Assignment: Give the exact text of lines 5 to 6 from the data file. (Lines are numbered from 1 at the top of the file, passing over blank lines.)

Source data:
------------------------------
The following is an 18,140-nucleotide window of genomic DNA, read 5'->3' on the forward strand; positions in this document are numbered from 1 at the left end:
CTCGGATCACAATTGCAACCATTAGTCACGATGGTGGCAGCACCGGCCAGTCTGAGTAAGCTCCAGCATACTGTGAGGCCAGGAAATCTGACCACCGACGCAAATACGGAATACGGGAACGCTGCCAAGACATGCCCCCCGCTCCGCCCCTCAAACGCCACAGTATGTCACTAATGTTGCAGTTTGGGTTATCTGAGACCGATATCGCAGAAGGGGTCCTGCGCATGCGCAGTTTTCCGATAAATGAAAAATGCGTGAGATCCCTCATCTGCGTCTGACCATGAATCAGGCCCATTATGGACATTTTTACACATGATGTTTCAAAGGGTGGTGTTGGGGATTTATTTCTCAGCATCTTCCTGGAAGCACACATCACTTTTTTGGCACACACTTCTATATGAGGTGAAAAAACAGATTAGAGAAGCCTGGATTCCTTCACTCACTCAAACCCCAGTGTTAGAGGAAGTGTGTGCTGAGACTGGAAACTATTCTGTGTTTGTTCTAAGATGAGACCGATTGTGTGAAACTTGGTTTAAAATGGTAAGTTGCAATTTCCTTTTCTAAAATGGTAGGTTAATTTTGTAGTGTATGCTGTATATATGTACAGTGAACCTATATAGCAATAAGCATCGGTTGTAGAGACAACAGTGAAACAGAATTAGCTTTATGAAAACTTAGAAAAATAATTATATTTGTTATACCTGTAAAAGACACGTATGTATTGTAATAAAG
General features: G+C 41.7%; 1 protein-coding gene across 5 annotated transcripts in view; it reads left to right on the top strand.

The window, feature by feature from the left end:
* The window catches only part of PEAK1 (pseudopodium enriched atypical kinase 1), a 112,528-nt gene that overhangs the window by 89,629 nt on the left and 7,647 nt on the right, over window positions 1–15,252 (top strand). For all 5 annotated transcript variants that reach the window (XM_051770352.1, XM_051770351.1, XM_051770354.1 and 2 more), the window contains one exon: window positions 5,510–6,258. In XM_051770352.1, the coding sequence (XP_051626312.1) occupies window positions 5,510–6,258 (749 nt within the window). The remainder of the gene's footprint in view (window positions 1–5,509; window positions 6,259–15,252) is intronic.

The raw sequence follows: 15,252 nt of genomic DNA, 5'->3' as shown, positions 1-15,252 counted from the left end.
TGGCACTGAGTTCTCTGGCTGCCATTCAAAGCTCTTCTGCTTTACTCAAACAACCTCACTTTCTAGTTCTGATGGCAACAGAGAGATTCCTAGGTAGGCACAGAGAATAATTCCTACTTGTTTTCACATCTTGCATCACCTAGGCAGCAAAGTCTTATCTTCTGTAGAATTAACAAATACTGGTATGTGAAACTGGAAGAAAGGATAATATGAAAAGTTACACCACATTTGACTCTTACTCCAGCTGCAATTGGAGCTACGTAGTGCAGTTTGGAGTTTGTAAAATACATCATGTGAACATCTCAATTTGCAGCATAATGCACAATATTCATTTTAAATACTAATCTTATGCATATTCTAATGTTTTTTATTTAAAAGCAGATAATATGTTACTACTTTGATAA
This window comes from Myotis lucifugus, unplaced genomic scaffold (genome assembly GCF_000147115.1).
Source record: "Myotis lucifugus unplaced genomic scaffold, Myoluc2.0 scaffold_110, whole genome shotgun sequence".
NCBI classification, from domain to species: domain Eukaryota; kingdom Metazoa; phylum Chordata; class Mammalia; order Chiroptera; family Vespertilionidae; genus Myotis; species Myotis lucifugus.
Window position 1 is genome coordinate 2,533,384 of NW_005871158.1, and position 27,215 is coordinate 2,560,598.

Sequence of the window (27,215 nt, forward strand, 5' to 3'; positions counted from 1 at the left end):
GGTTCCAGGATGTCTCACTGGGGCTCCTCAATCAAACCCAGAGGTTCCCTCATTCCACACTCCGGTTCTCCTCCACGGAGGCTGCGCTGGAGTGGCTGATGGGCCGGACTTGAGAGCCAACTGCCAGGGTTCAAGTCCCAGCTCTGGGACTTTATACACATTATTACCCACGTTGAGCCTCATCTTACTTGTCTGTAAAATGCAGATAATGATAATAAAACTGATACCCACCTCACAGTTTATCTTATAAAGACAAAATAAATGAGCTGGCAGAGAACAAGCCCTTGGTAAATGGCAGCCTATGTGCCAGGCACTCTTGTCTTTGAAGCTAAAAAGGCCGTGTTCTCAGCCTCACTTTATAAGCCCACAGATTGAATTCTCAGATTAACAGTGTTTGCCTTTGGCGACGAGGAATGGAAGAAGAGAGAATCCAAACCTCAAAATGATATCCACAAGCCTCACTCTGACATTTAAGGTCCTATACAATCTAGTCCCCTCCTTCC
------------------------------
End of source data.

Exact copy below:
* The window catches only part of PEAK1 (pseudopodium enriched atypical kinase 1), a 112,528-nt gene that overhangs the window by 89,629 nt on the left and 7,647 nt on the right, over window positions 1–15,252 (top strand). For all 5 annotated transcript variants that reach the window (XM_051770352.1, XM_051770351.1, XM_051770354.1 and 2 more), the window contains one exon: window positions 5,510–6,258. In XM_051770352.1, the coding sequence (XP_051626312.1) occupies window positions 5,510–6,258 (749 nt within the window). The remainder of the gene's footprint in view (window positions 1–5,509; window positions 6,259–15,252) is intronic.

The raw sequence follows: 15,252 nt of genomic DNA, 5'->3' as shown, positions 1-15,252 counted from the left end.